BIG DEVELOPMENTS IN NANOTECHNOLOGY

December 1, 2000

SCIENCE & ENGINEERING NEWS

San Francisco, CALIF. — Carl T. Hall reports for the San Francisco Chronicle that big news is breaking this week in the “nanoworld,” the tiny but fast- growing scientific realm of such oddities as “dancing tin,” molecule-sized “helicopters” and incredible shrunken computer parts.

Using an electron microscope two stories tall, a team of scientists at the University of California at Santa Barbara and in Japan unveiled weird three- dimensional images of finely etched glass.

They look like fantasy scenes from a mathematician’s dreamworld, but turn out to represent a new reality of chemical-trapping “cages,” molecular pores and other structural elements as small as one-thousandth the diameter of a human hair.

The new images, published in the journal Nature, provide an early glimpse at some of the basic building blocks in nanotechnology, where researchers seek to make useful things that measure on a scale of the nanometer, or a billionth of a meter.

Meanwhile, a half-dozen research reports and scientific reviews are being issued in the journal Science, part of a special section on the latest nanotech developments.

“It’s extraordinarily exciting,” said Carlo Montemagno, a nanotechnology researcher at Cornell University. He is co-author of a report showing how biomolecular motors – driven by ATP, the same energy molecule that makes our muscles work – can be used to spin tiny fabricated propellers.

The resulting “helicopter” can’t really fly and has no apparent practical purpose – other than simply to demonstrate how biological and engineered components can be linked together with amazing precision.

“There’s no book to tell how to do this,” Montemagno said, recounting a seven-month effort to construct the first propellers, which he said were deliberately made large enough to be photographed, but could be much, much smaller.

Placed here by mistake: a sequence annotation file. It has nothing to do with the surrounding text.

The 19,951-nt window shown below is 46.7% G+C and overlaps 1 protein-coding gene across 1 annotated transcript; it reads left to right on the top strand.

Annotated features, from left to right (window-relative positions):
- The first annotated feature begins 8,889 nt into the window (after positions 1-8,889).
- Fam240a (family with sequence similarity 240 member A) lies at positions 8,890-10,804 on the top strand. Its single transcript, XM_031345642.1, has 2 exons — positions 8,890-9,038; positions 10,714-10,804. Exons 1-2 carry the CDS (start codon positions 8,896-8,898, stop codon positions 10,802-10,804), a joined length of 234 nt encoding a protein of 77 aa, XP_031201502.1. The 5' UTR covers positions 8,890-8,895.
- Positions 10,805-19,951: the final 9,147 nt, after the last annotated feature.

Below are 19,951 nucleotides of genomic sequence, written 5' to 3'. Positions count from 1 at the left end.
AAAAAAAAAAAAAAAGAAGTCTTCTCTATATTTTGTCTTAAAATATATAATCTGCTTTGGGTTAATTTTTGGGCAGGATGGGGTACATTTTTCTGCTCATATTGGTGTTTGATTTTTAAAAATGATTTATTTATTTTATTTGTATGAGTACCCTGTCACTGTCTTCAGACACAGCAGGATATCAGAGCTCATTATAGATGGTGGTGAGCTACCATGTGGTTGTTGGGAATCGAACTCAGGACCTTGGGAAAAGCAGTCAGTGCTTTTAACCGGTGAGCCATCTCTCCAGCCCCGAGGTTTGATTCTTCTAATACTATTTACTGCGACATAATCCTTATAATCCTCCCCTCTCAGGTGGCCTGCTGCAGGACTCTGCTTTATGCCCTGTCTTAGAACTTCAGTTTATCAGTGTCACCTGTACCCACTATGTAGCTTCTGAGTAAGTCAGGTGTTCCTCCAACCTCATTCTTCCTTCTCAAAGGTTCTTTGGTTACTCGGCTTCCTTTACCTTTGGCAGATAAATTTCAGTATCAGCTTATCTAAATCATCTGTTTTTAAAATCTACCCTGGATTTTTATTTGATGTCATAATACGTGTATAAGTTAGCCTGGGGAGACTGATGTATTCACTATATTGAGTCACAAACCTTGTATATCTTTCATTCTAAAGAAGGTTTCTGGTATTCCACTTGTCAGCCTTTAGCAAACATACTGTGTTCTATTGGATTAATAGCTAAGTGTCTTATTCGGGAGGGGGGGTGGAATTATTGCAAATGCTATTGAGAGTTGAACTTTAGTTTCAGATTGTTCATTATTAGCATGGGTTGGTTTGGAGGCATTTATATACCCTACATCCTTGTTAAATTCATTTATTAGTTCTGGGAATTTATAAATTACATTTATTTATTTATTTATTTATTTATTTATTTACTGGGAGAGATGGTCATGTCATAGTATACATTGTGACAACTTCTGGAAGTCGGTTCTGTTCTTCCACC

It’s a prototype of hybrid bioengineered machinery that someday might be used to deliver drugs to individual cells in the body.

In fact, no one knows what they might be used for because practical nanotech devices are a long way off. But it now appears the essential first steps are starting to fall into place.

“We’re in the discovery phase,” said Harold Craighead, a physicist at Cornell and a pioneer in nanoscale electronic devices. “But you can see hints of applications starting to emerge already.”

They include finely tuned chemical sensors and devices capable of sniffing out chemicals, such as toxins in the environment, one molecule at a time.

Galen Stucky, a research chemist who led the three-dimensional imaging experiments at UC Santa Barbara, said scientists are starting to get “a direct handle” on objects too small to be seen directly with visible light.

Stucky’s team developed the mathematical formulas needed to produce nanoscale images in 3-D, a system for making “topographic maps” of structured glass. It is a way to see what you’re doing while attempting what’s known as three-dimensional chemical lithography, a type of industrial sculpture where nanoscale control is essential.

That, in turn, is a fundamental step toward fancy chemical-packaging systems and “smart materials,” where each little dip in the 3-D landscape might represent a holding tank for a different molecule or enzyme. Those could make up the working elements of much-anticipated new kinds of lasers, biochemical sensors and powerful shrunken computers where virtually every tiny detail is engineered into place. “Now we can visualize how we do it,” Stucky said.

Other intriguing images of nanotech at work include movie clips of tin crystals “dancing” across a surface of copper at Sandia National Laboratories in New Mexico.

The crystals are little “islands” of tin atoms floating on the copper. The islands spontaneously sweep across the copper dance floor, propelled by free energy and subtle atomic interactions at the surface.

It’s a phenomenon closely related to the so-called “camphor dance” first observed some 300 years ago, in which camphor particles were noted to move across a liquid surface. The phenomenon was used by the 19th century British scientist Lord Rayleigh to calculate the surface tension of water.